Brain function & bipolar: fluid volume & speed of information in tubes

In summary, the author is trying to explain how brain function changes during different episodes of bipolar disorder. He states that during "highs", people experience extreme flourishes of creativity and critical thinking. He asks a physicist for help understanding a law or rule that could explain this phenomenon. The physicist is unclear about the author's request and asks a number of questions about the author's care and medication schedule.
  • #1
notaphysicsmajor79
1
0
This is a long post with limited amount of physics in it (but it is a physics question, so hopefully it is allowed). I am a scientist but trained as an ecologist (PhD) and despite my long interest in physics, my knowledge of it remains rather rudimentary. Apologies for that, in advance.

I am trying to figure out an actual physics law/rule as a way to explain anecdotal brain function during different episodes of bipolar to someone who would better understand physics than psychology. But all the information I can dig out is too complicated and only considers detailed factors when I am only looking for "yes: x relates to y and z like this" -so I would really appreciate your help!

There are three "levels" in bipolar disorder (when over-simplified): "normal", "low" or "high". During these episodes, various things change, not just mood. People often experience intense flourishes of creativity and critical thinking during "highs" (this is well documented in many famous artists and composers etc) -and I am no exception.

The way I have always explained it to people goes along these lines:

LOW: it feels like my brain is foggy, there is very little activity, everything I try and think about takes forever and recalling information and storing it is difficult (a bit like an old, crap computer). It feels like my brain pipes are wide, convoluted, some end in dead-ends and only a small amount of information actually comes out at the other end, at slow velocity. So multiple branches of tubes, some with dead ends, wide tunnels, little flow through.

"NORMAL": all the tunnels are now as one, regular sized tunnel. Flow is good and strong, even and predictable. Memory works, memory recall is normal (for my age and number of children that is!)

"HIGH": All of the liquid (information flow, brain processing, memory recall and storage) present during "NORMAL" now goes through a pipe that is the circumference of a pencil. Lightspeed. I can do things 100x faster AND 100x more when I am high than when I low -I can do 5 things that I have been thinking about doing for 6months when I am low in 3 minutes when I am high.
(you are probably thinking, wow, I'd love to stay high all the time -unfortunately it disintegrates into complete chaos (turbulence at high flow rates?) after some time and it is not healthy).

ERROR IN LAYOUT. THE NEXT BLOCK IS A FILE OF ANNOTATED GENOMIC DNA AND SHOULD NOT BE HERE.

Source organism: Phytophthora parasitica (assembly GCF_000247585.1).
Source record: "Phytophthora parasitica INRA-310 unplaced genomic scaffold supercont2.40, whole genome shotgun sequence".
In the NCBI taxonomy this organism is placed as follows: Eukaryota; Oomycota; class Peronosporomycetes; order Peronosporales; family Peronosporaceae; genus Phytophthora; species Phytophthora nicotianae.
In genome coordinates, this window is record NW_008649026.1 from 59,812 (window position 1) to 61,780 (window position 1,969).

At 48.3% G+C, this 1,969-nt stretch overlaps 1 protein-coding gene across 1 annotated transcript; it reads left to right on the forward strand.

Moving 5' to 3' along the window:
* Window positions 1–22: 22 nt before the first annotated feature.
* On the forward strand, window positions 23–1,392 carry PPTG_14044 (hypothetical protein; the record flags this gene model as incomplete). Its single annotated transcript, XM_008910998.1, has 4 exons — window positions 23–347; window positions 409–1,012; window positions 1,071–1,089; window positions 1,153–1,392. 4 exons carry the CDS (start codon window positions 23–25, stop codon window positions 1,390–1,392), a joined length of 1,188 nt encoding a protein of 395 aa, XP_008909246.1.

Sooooo. The same amount of fluid going through, so constant flow, all other things being equal (temperature, type of fluid etc?), size of the tube changing, the speed changing. What is the relationship between the factors? Are they linear? If I were to say "I'm feeling normal, I'm feeling twice as good (the size (smaller) of my "brain pipes") as I feel when I'm low, therefore my brain function (speed) is...twice as/quadrupled etc good?

Probably the weirdest question you have ever had!? :D
Hope this is ok and makes sense?
Thanks for taking the time to read my rambles. x
 
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  • #2
Your thread is currently in Moderation for discussion by the Mentors.

In the mean time, are you under a doctor's care for this condition? Are you staying on schedule with your prescribed medications?
 

Related to Brain function & bipolar: fluid volume & speed of information in tubes

1. What is the relationship between brain function and bipolar disorder?

Bipolar disorder is a mental health condition that affects brain function. People with bipolar disorder experience extreme shifts in mood, energy, and activity levels, which can affect their thoughts, behaviors, and emotions.

2. How does fluid volume impact brain function in individuals with bipolar disorder?

Studies have shown that individuals with bipolar disorder have a decrease in gray matter volume in certain brain regions, such as the prefrontal cortex and hippocampus. This decrease in volume can affect brain function and contribute to symptoms of bipolar disorder.

3. Is there a difference in the speed of information processing in the brain of individuals with bipolar disorder?

Research has shown that individuals with bipolar disorder have slower processing speeds compared to those without the disorder. This can impact their ability to think, problem-solve, and make decisions.

4. How do tubes play a role in brain function and bipolar disorder?

The "tubes" referred to in this question likely represent the neural pathways in the brain. In individuals with bipolar disorder, these neural pathways may be disrupted or altered, leading to difficulties in regulating emotions and behaviors.

5. Can brain function and bipolar disorder be improved or treated?

Yes, there are various treatments available for bipolar disorder, including medication, therapy, and lifestyle changes. These treatments can help improve brain function and manage symptoms of bipolar disorder. It is important to work with a mental health professional to determine the best treatment plan for each individual.

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